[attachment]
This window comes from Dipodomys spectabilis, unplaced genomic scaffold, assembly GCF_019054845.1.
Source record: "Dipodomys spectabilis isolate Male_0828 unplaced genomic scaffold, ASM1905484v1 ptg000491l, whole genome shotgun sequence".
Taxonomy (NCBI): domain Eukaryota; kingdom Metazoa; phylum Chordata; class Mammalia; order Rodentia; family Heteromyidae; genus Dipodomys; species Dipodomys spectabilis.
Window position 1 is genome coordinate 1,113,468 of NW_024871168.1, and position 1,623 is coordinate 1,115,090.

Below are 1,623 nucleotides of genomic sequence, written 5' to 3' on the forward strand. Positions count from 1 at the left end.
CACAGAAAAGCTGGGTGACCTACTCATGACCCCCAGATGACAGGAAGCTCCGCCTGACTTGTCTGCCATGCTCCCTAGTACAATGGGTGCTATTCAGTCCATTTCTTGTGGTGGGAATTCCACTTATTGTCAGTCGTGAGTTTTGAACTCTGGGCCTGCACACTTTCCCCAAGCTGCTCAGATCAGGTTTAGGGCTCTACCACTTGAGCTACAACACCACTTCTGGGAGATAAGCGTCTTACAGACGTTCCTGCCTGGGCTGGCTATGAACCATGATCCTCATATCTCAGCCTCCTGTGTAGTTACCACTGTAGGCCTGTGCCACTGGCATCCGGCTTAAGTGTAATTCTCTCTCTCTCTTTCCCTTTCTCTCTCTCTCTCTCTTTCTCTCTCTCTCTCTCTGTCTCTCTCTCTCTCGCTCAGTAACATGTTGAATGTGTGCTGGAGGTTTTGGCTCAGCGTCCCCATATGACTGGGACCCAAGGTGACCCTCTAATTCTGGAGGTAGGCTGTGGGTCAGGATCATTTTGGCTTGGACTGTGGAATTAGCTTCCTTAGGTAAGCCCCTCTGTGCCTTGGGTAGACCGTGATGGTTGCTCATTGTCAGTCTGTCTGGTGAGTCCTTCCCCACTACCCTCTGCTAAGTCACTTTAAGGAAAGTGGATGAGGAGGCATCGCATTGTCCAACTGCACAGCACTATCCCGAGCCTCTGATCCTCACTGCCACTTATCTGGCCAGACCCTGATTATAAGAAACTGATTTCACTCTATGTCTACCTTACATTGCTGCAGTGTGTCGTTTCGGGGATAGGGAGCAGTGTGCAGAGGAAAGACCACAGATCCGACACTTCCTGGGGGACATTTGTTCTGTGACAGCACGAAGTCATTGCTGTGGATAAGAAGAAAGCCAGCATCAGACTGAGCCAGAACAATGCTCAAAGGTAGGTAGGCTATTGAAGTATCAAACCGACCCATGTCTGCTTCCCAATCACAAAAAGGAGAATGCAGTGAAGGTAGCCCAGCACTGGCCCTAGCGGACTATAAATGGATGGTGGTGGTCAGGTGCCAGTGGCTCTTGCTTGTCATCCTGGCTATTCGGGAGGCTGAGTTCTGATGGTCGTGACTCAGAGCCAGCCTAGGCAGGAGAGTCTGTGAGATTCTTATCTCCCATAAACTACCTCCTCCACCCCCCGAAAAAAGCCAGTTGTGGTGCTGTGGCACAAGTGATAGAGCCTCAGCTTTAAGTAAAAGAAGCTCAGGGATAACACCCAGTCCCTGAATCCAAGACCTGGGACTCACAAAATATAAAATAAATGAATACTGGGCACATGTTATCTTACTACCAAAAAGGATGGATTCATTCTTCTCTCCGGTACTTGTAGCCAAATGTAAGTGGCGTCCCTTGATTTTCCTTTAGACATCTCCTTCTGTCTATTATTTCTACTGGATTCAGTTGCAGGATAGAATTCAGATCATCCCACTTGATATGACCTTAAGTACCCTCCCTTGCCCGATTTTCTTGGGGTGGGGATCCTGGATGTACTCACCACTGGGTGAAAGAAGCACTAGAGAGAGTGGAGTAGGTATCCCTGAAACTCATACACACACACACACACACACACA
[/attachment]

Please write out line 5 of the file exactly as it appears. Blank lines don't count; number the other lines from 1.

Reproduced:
Below are 1,623 nucleotides of genomic sequence, written 5' to 3' on the forward strand. Positions count from 1 at the left end.